Measuring and improving water quality
Continue Biofilm Monitor in full operation
In 2013, KWR sets up the Continue Biofilm Monitor (CBM) at a large number of locations. Biofilm formation is one of the parameters that reflect the biological stability of water: the degree to which the water supports microbial growth. The CBM can be employed in the treatment and distribution of drinking water, but in other sectors as well. During 2013 the CBM is being further optimised.
The CBM has been developed by KWR researchers working closely with the water companies within the framework of the water sector’s joint research programme (BTO). The installation consists of four columns with glass beads, through which water flows continuously. Micro-organisms attach themselves to the glass beads and extract nutrients from the water, leading to the formation of a slime coating (biofilm) with micro-organisms on the glass beads. Every two weeks, two columns are replaced by new columns, and the amount of active biomass with micro-organisms on the removed glass beads is measured. The CBM is set up at different locations in the drinking water treatment and distribution systems, so that the amount of biomass accumulated on the glass beads, as a result of biofilm formation and attachment, can be determined, from source to tap.
With the CBM results water companies can optimise their processes
27 monitors at various locations
In 2013, three water companies set up the CBM at their production locations. In total, 27 monitors are set up, providing the basis for KWR researchers to draw conclusions about biofilm formation and the biological stability of the water. The water companies can optimise their processes using the results of the research projects. A fourth water company has also begun a project employing the CBM.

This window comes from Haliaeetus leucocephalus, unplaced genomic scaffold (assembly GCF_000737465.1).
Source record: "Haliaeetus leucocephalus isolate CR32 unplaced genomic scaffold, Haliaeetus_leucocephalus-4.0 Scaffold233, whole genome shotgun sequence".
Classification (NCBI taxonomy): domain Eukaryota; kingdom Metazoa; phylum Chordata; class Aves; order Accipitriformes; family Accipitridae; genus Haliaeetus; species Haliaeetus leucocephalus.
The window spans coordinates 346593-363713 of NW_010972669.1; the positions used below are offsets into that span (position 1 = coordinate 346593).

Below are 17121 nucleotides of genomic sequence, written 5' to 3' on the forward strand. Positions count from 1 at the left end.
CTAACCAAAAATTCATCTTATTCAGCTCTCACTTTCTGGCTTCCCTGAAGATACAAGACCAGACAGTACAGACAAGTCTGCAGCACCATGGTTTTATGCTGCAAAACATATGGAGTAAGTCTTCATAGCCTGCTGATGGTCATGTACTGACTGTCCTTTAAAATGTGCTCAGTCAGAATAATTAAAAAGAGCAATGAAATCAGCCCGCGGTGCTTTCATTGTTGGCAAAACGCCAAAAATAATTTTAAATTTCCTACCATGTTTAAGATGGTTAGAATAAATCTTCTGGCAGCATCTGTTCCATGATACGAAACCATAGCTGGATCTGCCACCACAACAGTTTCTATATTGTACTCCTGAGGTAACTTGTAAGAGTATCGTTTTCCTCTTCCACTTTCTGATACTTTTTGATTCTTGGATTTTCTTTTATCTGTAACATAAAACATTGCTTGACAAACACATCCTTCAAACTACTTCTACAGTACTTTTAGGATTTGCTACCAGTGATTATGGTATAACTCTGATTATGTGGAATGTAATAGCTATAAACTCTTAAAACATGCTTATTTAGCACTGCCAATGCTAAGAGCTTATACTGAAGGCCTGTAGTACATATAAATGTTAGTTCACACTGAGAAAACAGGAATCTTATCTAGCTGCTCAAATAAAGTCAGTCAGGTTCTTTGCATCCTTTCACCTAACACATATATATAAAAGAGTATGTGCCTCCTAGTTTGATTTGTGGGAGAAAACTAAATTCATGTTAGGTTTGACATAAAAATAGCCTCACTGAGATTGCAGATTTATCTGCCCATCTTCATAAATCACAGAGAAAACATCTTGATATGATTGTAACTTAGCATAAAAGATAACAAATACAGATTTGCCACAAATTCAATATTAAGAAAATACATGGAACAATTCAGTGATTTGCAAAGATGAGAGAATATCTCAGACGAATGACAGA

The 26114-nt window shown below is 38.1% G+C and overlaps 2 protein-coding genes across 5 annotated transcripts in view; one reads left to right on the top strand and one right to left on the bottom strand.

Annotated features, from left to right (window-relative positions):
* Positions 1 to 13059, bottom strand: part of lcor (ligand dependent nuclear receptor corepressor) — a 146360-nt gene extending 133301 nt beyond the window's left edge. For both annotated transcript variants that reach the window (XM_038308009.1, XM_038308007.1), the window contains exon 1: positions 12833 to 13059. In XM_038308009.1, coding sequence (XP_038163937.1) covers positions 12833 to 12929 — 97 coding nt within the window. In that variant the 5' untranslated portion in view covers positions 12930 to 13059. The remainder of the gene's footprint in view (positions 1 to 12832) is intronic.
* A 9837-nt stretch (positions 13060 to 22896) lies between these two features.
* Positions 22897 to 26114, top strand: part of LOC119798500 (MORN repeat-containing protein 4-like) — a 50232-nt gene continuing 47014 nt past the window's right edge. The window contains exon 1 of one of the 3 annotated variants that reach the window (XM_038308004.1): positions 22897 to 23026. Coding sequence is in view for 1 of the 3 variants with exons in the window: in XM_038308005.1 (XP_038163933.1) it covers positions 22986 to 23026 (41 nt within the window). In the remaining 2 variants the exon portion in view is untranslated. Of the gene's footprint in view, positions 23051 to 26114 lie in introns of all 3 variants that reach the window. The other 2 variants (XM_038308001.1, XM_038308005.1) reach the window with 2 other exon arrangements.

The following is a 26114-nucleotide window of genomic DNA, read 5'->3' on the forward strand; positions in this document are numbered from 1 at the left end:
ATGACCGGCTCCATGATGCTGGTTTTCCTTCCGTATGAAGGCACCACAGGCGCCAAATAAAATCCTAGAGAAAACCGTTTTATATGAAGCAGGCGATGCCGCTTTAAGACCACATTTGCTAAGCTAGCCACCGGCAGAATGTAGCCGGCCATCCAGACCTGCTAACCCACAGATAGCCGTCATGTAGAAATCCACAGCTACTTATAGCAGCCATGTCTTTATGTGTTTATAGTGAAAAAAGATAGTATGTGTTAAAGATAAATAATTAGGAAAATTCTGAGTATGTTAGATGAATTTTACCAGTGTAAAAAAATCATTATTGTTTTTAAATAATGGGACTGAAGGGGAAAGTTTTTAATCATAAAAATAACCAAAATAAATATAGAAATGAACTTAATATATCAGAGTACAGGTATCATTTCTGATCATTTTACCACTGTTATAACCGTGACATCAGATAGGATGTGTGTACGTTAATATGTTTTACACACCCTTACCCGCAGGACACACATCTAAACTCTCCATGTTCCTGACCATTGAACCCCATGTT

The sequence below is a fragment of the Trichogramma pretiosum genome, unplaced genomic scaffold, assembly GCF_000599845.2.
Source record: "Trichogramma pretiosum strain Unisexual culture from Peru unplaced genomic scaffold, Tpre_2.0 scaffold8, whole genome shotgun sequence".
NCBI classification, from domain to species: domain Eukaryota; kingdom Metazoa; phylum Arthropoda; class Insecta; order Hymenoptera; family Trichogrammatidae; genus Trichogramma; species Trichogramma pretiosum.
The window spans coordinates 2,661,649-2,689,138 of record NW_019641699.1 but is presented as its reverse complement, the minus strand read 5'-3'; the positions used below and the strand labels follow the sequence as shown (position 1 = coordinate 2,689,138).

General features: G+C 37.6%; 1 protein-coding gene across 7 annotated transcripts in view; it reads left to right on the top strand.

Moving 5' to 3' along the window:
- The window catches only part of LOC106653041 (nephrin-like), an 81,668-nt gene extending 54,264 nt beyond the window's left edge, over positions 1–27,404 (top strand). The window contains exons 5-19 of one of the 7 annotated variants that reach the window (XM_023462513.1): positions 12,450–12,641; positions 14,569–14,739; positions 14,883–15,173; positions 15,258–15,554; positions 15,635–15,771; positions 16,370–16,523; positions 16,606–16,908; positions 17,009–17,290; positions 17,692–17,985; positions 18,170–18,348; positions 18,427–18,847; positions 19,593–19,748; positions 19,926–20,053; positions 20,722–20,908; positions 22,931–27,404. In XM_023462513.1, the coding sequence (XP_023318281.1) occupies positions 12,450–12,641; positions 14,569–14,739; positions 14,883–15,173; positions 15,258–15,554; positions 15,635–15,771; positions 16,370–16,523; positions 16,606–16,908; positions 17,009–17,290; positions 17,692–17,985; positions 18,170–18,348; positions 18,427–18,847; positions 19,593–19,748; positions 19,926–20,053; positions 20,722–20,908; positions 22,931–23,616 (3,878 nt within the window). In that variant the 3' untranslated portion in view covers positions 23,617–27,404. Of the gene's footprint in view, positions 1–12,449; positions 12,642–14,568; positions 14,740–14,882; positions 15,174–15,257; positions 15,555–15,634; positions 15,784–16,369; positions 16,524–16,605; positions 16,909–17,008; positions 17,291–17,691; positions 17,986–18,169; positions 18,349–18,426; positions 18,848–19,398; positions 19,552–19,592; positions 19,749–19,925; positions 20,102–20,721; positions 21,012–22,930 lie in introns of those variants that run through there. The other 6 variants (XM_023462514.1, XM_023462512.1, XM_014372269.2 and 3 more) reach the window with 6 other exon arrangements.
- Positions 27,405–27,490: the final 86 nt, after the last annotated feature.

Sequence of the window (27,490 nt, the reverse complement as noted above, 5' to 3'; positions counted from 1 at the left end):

Further CBM development and other methods
The improved CBM design involves using, apart from the columns with glass beads, columns containing glass rods. In the columns with the glass rods, apart from the biofilm formation no biomass attachment occurs – as it does in the columns with glass beads – which distinguishes the two processes.
Other parameters also determine the biological stability of water. Researchers therefore are developing other methods besides the CBM, such as a method to determine the concentration of degradable polymers in drinking water. In 2013, Eveline Sack, a former KWR staff member, publishes an article on the subject in Applied & Environmental Microbiology.
Biological stability in Watershare®
The monitoring of biofilm formation is also an important component in BIOSTAB, the new Watershare® tool. With BIOSTAB, knowledge institutes all over the world can discover how to organise water treatment in such a way as to produce biologically stable drinking water.
© 2017 KWR Watercycle Research Institute
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Paul van der Wielen
Senior scientific researcher